Dig Baton Rouge

Never a Dull Moment

By Leslie D. Rose

One listen to the band Speak[easy] and you’ll immediately know where the name derives.

With grooves reminiscent of your grade A, hole-in-wall, basement-style speakeasy, the young men of the Baton Rouge band have played their fair share of events in The Capital City since their 2013 Indiecent Exposure win, including the Baton Rouge Blues Festival, Jivefest and WHYR’s Radiopalooza.

June 7 was no different for the jazzy, soulful group as they graced the stage of the historic Spanish Moon, bringing to join them as openers, 99000 AD, to create somewhat of an Indiecent Exposure reunion of sorts.

Doors for the heavily attended show opened at 9 p.m. and immediately saw a rush of Saturday night patrons excitedly paying the evening’s cover charge. Immediately everyone seemed to swarm the bar making it appear just an average Saturday night at the Moon, but as the Motown background music came to a halt, the crowd became overly eager, proving that they were indeed, there for the band.

But they would wait nearly two hours before the first note was strung.

Somewhere around 11 p.m. the loud and funky members of 99000 AD hopped onstage, two guitars, one bass, drums and a saxophone created the soundtrack that would continue to build anticipation for the main performance.

For nine songs, the audience grooved with the openers, who joked onstage about meeting Speak[easy] at DIG’s annual Indie band competition.

“When I saw they had a guy with a xylophone, I knew we had lost,” said Jason Choctaw Hall, lead singer and guitarist of 99000 AD. Side note Hall, it’s a vibraphone.


“They were the champs and we were the chumps, but at least we could be the second place chumps,” he continued.

Overall 99000 AD was quite the rowdy band, lacing the time between sets with profanity and sex-enthused jokes including a story about adding saxophonist Saxy Dom B to the group.

“Give it up for Dom,” Hall said. “When we got Dom, we knew it was over – the panties are gonna be droppin’ because that’s one sexy sax.”

All in all however, the saxophone was quite hard to make out in most of their songs as the other instrumentation drowned out the woodwind instrument.

They rounded out their set with a reggae beat as the lead singer did some sort of rapping vocalization, a blues song and another loud tune as more people packed out the Moon, ready for the main act.

99000 AD seemed a bit of an ill-fit to set the stage for Speak[easy] but they showed the crowd a good time and proved faithful to the musical influences listed on their Facebook fan page, “Muddy Waters, Stevie Ray Vaughn, Deftones, Slayer, Neville Brothers, Fishbone, Tori Amos, Infectious grooves and all types of ill shit.”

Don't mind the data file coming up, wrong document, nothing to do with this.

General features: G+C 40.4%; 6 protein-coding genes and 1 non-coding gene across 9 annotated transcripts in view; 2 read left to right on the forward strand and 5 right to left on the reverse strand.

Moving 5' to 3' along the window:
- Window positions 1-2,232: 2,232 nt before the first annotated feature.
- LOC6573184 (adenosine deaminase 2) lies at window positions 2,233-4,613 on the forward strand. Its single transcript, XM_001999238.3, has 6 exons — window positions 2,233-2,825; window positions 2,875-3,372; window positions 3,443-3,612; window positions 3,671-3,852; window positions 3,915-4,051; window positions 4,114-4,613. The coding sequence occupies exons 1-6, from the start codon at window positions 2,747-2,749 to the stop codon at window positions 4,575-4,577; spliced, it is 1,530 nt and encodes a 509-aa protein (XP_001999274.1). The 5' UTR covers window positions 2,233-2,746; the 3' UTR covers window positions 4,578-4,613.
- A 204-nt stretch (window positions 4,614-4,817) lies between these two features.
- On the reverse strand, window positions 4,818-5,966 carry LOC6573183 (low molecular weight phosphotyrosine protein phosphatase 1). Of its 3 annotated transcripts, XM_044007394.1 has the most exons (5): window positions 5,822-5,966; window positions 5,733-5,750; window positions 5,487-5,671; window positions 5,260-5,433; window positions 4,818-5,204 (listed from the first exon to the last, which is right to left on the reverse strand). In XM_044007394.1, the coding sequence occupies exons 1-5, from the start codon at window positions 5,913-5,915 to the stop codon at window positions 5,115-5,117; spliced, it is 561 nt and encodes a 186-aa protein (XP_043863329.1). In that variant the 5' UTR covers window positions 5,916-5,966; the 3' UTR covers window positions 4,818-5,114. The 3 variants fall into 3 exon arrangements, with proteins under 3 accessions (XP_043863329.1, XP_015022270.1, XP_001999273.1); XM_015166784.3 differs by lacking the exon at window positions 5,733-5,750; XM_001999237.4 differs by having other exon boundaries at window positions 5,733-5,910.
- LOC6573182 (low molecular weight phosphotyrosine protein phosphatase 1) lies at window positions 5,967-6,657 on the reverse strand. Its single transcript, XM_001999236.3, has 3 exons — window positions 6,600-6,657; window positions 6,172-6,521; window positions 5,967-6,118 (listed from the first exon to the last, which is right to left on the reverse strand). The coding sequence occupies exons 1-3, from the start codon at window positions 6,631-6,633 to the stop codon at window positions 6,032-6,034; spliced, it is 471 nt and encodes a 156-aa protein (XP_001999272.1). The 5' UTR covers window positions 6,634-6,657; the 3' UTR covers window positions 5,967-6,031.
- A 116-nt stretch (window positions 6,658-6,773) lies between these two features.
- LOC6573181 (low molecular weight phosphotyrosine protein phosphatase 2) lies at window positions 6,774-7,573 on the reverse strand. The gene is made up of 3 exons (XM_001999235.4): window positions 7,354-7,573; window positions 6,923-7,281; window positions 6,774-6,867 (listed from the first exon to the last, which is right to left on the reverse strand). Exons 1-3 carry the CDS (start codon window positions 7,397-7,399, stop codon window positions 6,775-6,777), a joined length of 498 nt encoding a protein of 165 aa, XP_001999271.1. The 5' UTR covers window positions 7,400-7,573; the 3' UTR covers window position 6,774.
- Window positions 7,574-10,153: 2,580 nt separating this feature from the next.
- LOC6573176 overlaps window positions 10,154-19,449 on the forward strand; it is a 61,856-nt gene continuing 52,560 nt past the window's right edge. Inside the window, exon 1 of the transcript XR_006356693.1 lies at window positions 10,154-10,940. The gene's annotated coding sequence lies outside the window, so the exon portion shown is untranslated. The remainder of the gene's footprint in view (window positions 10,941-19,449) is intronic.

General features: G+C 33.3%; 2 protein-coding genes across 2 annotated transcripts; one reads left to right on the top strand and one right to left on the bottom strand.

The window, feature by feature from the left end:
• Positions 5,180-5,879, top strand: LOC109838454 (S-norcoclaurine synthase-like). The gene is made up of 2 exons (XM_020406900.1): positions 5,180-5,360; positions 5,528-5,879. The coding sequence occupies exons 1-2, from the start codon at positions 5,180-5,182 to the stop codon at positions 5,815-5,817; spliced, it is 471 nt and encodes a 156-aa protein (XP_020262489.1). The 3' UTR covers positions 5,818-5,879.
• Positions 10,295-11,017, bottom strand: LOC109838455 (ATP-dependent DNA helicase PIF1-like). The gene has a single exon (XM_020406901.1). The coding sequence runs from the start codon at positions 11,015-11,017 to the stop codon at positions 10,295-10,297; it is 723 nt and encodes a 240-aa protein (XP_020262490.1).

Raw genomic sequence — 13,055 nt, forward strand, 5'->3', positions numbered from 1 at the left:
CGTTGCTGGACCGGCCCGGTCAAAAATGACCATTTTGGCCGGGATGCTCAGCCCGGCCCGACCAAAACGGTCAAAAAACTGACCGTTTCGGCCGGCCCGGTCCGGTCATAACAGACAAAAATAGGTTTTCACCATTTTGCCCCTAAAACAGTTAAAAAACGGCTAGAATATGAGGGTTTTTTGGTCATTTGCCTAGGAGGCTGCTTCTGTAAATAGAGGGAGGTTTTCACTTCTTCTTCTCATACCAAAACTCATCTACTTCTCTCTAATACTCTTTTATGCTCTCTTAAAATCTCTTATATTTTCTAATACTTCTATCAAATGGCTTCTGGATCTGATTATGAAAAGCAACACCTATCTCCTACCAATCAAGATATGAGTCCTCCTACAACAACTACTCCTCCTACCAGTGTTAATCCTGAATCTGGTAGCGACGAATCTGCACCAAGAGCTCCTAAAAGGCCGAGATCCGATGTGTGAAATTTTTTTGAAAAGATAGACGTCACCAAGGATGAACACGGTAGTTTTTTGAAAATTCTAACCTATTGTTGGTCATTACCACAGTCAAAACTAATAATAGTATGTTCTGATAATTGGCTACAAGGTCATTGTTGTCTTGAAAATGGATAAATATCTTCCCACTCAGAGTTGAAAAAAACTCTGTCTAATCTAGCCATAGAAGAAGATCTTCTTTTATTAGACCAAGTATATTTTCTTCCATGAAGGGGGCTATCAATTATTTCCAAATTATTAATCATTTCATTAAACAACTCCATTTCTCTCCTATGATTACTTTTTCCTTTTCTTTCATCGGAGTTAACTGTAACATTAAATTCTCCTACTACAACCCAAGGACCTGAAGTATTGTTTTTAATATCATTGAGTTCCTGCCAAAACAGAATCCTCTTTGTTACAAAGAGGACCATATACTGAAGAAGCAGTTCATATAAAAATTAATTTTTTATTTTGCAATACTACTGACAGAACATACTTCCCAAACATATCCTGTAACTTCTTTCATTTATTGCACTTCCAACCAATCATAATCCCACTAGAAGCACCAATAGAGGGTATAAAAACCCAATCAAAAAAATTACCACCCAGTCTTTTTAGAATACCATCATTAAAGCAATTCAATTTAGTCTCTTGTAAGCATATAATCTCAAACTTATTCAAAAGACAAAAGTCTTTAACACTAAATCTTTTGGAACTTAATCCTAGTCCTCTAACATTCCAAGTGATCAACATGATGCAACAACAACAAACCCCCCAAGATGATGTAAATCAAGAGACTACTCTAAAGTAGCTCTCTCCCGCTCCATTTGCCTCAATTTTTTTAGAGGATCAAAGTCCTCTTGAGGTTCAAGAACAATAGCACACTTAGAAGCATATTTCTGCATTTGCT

The cool came over the room just as soon as Grant Hudson, Chris Polk , Nick Garrison, John Mann V and Eli Williams, better known as Speak[easy], took to the stage. Immediately during set up, Williams, the band’s drummer, sparked a cigarette. It became eerily obvious that the vibe would be evocative of the band’s namesake.

The instrumental blend of the trombone, bass, guitar, drums and vibraphone was like a perfect, yet effortless harmony.

The guys, joined by trumpeter Luke Scallan, and later by flutist Matt Bizot were definitely a much quieter bunch than their openers. Letting the music speak for itself, the souls on stage far dated the ages of the actual musicians.

Their set started after midnight but that didn’t appear to have an effect on fans at all. Cameras flashed, hips swayed, the drink pour-ups became more frequent and couples danced into each other. There were even women fans who posted claim to front of the stage spots to watch their favorite guys groove.

The first song started off heavy on the trombone with a bluesy funk jam laced under it. The vibraphone gave way for a unique and enchanting sound giving them also a jazzy vibe.

The young, but seemingly polished musicians made the crowd rush the floor as they provided calypso-jazz-like music suitable for dancing, foot-tapping or head-nodding depending on one’s confidence levels.

They were pure musicianship with the feel of a smoke-filled speakeasy, kind of like drinking moonshine by the glass. After each song the next began through monstrous applause and encouragement from the audience, proving that the young men have built quite the fan base in their two years together with many of the songs being originals for them.

“We got to play a lot of new material for this show which was exciting,” said guitarist Grant Hudson. “There’s never a dull moment when you’re on your toes. We got a lot of great feedback on our new material we debuted, saw lots of old and new faces in the process and had an overall great reaction.”

And about that new fan base…

“We feel very blessed that people are starting to enjoy our music on this scale,” Hudson said.




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